Investment or casino bet: how safe is peer-to-peer?
Several innovative lenders are stuck in regulatory limbo, finds Adam Williams as he investigates a fast-growing sector
Disillusioned with low interest rates at high street banks, hundreds of thousands of hardpressed savers have turned to peer-to-peer (P2P) investment in recent years. Yet there are ongoing concerns over the level of risk and quality of some providers, prompting the City watchdog to implement new rules to ensure investors are not short-changed.
P2P lets individuals lend money to companies and others, earning interest from the borrower. It is often seen as a halfway house between cash savings and traditional investment, but the risks involved are more akin to the latter.
While cash savings of up to £85,000 are protected through the Financial Services Compensation Scheme, any money directly invested in P2P is at risk if the borrower on the other side fails to repay.
There is additional danger if the platform itself collapses and, given the fledgling industry has yet to weather a financial crisis of any kind, investors must also be aware of this “platform risk”.
Even though the Financial Conduct Authority (FCA) has regulated the sector since 2014, a number of providers have yet to be fully authorised despite their repeated attempts. As many as five active firms have so-called “interim permissions” and are able to take consumers’ cash, even if they have little chance of being fully authorised in their current state.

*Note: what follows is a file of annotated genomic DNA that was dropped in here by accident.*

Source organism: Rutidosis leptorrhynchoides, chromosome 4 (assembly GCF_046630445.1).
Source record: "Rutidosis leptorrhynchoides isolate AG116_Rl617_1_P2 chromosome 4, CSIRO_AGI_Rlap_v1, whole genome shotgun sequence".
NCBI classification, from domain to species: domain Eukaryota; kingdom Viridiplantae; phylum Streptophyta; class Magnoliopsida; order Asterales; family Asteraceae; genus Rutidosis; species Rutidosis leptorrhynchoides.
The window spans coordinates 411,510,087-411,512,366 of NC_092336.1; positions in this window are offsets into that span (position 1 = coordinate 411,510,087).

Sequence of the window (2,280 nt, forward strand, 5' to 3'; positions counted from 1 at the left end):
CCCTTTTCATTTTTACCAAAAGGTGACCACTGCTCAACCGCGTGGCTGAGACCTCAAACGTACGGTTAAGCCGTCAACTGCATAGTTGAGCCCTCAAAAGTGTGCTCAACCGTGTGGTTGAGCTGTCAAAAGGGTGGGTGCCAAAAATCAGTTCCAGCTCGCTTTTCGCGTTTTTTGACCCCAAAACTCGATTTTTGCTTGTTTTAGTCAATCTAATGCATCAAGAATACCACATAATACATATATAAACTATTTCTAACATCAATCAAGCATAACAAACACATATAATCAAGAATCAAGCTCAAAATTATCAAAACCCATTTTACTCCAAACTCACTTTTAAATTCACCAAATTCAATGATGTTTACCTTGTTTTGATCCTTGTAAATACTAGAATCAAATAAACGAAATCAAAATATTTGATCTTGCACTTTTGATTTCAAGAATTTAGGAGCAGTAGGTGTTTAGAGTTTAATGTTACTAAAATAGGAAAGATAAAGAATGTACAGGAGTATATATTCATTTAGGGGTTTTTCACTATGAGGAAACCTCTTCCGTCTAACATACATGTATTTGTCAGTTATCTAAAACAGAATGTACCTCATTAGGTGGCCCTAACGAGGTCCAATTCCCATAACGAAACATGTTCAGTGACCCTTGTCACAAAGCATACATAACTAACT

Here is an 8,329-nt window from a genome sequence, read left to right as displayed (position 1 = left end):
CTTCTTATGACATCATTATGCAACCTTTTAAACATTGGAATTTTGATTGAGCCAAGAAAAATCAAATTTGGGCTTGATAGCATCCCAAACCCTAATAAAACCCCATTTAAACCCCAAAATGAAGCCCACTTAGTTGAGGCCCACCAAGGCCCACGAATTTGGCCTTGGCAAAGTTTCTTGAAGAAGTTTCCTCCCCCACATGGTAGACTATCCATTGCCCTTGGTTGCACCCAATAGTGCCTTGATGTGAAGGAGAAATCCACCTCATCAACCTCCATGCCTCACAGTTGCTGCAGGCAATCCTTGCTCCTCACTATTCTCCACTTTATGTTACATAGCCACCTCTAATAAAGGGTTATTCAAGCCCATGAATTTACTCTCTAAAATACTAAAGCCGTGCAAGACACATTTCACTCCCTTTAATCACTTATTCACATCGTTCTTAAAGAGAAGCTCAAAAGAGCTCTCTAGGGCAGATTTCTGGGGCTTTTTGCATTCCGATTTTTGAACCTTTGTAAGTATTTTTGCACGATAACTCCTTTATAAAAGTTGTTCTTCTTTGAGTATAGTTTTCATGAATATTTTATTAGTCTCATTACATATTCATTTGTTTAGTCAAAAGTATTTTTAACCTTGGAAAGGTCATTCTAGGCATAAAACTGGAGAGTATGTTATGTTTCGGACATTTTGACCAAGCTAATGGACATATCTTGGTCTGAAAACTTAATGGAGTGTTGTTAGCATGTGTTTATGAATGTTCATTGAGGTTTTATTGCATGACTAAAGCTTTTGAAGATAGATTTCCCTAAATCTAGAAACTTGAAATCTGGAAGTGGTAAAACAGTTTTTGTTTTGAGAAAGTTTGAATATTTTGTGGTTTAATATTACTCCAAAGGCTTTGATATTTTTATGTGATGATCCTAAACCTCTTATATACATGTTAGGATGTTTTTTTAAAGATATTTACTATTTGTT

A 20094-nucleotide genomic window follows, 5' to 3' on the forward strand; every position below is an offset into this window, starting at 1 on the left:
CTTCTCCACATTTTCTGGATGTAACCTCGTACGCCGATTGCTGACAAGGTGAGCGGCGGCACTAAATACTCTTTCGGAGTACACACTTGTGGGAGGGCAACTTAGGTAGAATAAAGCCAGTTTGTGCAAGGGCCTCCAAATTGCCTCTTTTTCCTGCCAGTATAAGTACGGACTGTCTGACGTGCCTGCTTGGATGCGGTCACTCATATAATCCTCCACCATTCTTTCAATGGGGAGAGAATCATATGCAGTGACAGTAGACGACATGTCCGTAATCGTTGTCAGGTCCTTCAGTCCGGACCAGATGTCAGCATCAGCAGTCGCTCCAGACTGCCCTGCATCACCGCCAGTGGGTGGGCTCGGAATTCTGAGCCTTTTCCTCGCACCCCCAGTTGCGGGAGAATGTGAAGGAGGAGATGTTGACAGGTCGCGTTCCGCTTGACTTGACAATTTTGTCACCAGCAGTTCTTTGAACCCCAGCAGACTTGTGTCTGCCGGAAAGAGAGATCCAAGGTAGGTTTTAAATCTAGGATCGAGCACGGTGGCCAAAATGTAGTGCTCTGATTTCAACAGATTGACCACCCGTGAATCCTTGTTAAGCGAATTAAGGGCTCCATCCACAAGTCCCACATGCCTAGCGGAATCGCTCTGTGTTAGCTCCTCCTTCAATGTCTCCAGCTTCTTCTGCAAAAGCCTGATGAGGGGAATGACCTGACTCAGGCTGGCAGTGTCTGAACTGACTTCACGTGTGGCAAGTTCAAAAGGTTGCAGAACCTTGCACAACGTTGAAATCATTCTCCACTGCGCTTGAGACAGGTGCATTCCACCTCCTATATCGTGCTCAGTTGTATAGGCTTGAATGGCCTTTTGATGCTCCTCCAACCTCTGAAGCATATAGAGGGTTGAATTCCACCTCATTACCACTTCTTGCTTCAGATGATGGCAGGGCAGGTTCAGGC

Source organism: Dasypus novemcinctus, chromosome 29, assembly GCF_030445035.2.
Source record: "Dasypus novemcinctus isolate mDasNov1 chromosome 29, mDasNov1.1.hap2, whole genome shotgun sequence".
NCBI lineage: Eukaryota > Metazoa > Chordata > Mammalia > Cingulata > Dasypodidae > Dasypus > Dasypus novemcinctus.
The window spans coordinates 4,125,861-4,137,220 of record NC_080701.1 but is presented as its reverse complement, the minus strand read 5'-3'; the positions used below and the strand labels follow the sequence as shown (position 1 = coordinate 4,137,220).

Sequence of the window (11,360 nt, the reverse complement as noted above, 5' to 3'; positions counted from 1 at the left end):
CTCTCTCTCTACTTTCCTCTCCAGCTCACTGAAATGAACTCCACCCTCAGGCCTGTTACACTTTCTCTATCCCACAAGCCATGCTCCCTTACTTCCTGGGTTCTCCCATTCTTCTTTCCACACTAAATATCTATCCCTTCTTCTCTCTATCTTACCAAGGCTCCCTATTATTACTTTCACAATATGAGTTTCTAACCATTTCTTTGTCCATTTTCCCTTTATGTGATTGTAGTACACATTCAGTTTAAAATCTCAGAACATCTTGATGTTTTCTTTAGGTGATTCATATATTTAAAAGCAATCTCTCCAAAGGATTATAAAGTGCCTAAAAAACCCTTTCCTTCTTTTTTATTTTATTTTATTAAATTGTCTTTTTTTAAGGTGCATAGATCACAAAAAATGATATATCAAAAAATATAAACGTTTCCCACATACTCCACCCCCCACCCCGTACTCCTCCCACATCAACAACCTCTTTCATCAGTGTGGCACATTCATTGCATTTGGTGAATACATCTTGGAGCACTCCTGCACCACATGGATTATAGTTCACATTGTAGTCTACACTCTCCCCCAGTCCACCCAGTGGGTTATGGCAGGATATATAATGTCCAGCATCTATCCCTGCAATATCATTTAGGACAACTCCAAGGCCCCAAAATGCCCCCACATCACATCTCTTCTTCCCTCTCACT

A Freedom of Information request submitted to the FCA by Telegraph Money showed that firms have repeatedly applied for authorisation but have withdrawn their applications when it became clear there was little prospect of success. Of the 388 applications for authorisation submitted since October 2016, 312 have been withdrawn but none rejected.
Rejecting the firms’ applications outright would force them to cease trading immediately and would put investors’ cash at risk, an outcome that the regulator would find difficult to justify, no matter how unsuitable the firms are.
However, the FCA is currently undertaking a major review into the entire P2P sector and is concerned about the way some firms conduct their business. Such are the risks involved, it wants everyday customers to be limited to investing 10pc of their cash in this way.
It fears that customers are being left in the dark about what they are really investing in, and how much risk that involves. One financial adviser likened investing through certain P2P companies to gambling in a casino.
Julia Groves of the Downing Crowd platform said high-quality firms were “crying out” for greater supervision of the industry to help weed out any bad practice.
The P2P sector has ballooned in recent years and, while no cross-industry data exists, it is thought around 200,000 accounts have been opened.